I don’t normally carry cash around, which is not ideal. If you’re putting together an emergency kit, you should definitely include at least $400 cash, just in case. You never know when the power might go out and your local businesses won’t be able to accept cash for essentials.

Have hotel points and free nights ready to go

(Summer Hull / The Points Guy)

If you think you’re going to be subject to an emergency evacuation, shelter should be top of mind. If you have free night certificates from a hotel credit card, it’s a great time to redeem them at low category extended-stay properties. Hyatt House and Hyatt Place hotels fit the bill and provide lots of space, free breakfast and comforts of home.

Familiarize yourself with hotels in your area, particularly those affiliated with chains. Download their mobile apps on your phone ahead of time. Find out their typical rates for both paid and award stays. Find out their categories and which hotel free night certificate you can redeem there. That way, you don’t have to research this information in the moment.

Your insurance policy may cover your hotel stay if you’re displaced due to a mandatory evacuation order. However, points will come in handy if an order has not been issued. For example, I know people who left town before being ordered to because they lost power and were concerned about the fires encroaching on their neighborhood in the middle of the night. Sometimes it’s easier to leave before things get truly dire. With a healthy rewards balance, you can get a head start.

Last year, my parents filed a fairly minor insurance claim after fires hit the area. Their premium shot up and they haven't been able to find affordable coverage since. That ~$1,000 claim cost them thousands more in the long-run. This time around, they were happy to use points and avoid raising their premiums.

Related: Too many free-night certificates and nowhere to go; how hotel programs can respond

Stash some airline miles for an emergency flight

Photo by ArisSu/Getty Images.

My family and I eventually met up in a Safeway parking lot as planned, but that’s where our emergency preparedness plans fell apart. “Where should we go next?” became difficult to answer because virtually the entire state was battling fires. Lake Tahoe seemed like a good bet, but the westbound freeway lane was clogged, with everyone heading in that direction. Fires were raging in the Bay Area and Monterey, so that wasn’t a great option either.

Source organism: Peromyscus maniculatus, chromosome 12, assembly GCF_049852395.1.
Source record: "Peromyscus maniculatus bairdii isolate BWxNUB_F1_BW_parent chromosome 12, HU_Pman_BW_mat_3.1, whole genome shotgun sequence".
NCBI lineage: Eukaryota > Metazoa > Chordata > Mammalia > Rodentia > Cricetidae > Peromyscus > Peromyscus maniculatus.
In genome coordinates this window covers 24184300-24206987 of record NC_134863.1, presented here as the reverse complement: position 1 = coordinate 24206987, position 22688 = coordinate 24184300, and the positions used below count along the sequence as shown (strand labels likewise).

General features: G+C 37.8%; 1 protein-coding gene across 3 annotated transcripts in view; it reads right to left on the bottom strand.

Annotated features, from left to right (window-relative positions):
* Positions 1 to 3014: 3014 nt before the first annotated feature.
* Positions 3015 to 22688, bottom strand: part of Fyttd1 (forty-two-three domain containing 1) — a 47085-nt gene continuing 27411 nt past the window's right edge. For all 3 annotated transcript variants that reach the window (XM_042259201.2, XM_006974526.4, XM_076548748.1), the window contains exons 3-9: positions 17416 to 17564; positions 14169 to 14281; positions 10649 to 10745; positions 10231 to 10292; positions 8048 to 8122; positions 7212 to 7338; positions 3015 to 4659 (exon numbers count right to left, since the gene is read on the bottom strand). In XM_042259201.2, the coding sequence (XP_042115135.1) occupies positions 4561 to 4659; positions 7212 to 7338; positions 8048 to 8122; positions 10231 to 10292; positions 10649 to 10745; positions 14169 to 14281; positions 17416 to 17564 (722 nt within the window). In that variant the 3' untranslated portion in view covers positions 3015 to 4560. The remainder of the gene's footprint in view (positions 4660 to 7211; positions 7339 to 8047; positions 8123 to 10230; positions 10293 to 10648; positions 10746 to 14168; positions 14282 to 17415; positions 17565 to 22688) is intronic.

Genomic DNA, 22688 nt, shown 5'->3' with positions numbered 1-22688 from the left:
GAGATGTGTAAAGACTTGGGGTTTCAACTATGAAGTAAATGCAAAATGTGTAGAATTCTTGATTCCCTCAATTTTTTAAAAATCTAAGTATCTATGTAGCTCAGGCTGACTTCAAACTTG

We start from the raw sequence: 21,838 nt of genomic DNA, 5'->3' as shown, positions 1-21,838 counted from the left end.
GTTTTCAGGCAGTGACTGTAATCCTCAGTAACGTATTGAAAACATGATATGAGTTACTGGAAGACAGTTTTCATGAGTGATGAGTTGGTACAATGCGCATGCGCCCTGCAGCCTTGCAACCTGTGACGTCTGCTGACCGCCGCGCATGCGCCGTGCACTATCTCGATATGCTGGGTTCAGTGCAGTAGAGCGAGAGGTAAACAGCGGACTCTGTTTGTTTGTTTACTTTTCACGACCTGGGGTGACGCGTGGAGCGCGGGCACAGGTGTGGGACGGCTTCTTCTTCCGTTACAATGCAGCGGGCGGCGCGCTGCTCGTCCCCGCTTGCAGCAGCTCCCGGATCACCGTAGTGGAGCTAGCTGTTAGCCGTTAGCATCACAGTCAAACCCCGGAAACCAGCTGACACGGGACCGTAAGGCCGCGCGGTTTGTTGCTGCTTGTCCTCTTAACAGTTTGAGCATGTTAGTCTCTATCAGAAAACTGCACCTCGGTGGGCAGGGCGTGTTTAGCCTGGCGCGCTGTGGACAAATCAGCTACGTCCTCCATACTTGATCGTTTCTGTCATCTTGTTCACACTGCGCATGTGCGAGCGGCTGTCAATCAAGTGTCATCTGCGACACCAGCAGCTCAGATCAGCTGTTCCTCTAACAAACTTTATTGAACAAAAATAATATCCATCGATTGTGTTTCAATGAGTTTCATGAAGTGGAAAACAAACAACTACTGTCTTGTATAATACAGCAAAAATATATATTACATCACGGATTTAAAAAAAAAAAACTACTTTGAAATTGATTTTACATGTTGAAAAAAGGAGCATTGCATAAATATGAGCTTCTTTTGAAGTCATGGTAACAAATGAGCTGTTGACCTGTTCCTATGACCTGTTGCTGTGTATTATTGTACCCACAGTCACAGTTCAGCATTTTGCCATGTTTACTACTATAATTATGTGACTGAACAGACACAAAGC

When the CAL Fire Map indicated that no place was 100% safe, we talked about flying out of state. That was not on the table for many evacuees and I later heard of neighbors who struggled just to find shelter for the night. Having a healthy stash of points and miles gave us options that other people did not have.

While we decided against flying out of state, I will continue to set aside at least 25,000 transferable points per person exclusively for this purpose. This will cover a round-trip transcontinental flight or a one-way non-saver award in most instances. You never know when you need to get out of town and flying may be the only option.

Related: How points, miles and our travel community helped a family in crisis

Bottom line

Regardless of whether you’re concerned about natural disasters, political unrest or even personal emergencies, setting some points aside for a possible worst-case scenario is a good idea.

Ideally, we all should have an emergency preparedness plan. Things can escalate quickly and you need to be in a clear headspace to make decisions. It’s equally important to set aside some points and miles to cover shelter – regardless of whether your insurance will cover it or not. Having rewards in place to cover an extended hotel stay or flight out of state will give you peace of mind when you need it most.

In the end, everything turned out ok. My family and neighbors are all safe. No one lost their home and even the cows made it out unscathed, thanks to the unrelenting efforts of firefighters. I can’t express enough gratitude to firefighters around the state who are battling the flames to keep residents safe and their homes intact. Let’s all do our part and make sure we’re well-prepared for whatever disasters 2020 may bring us.

If you'd like to support victims of the California wildfires, you can do so by donating to the California Wildfire Relief Fund or individual community funds.

Featured photo by Darren Murph / The Points Guy

Featured image by Getty Images
Editorial disclaimer: Opinions expressed here are the author’s alone, not those of any bank, credit card issuer, airline or hotel chain, and have not been reviewed, approved or otherwise endorsed by any of these entities.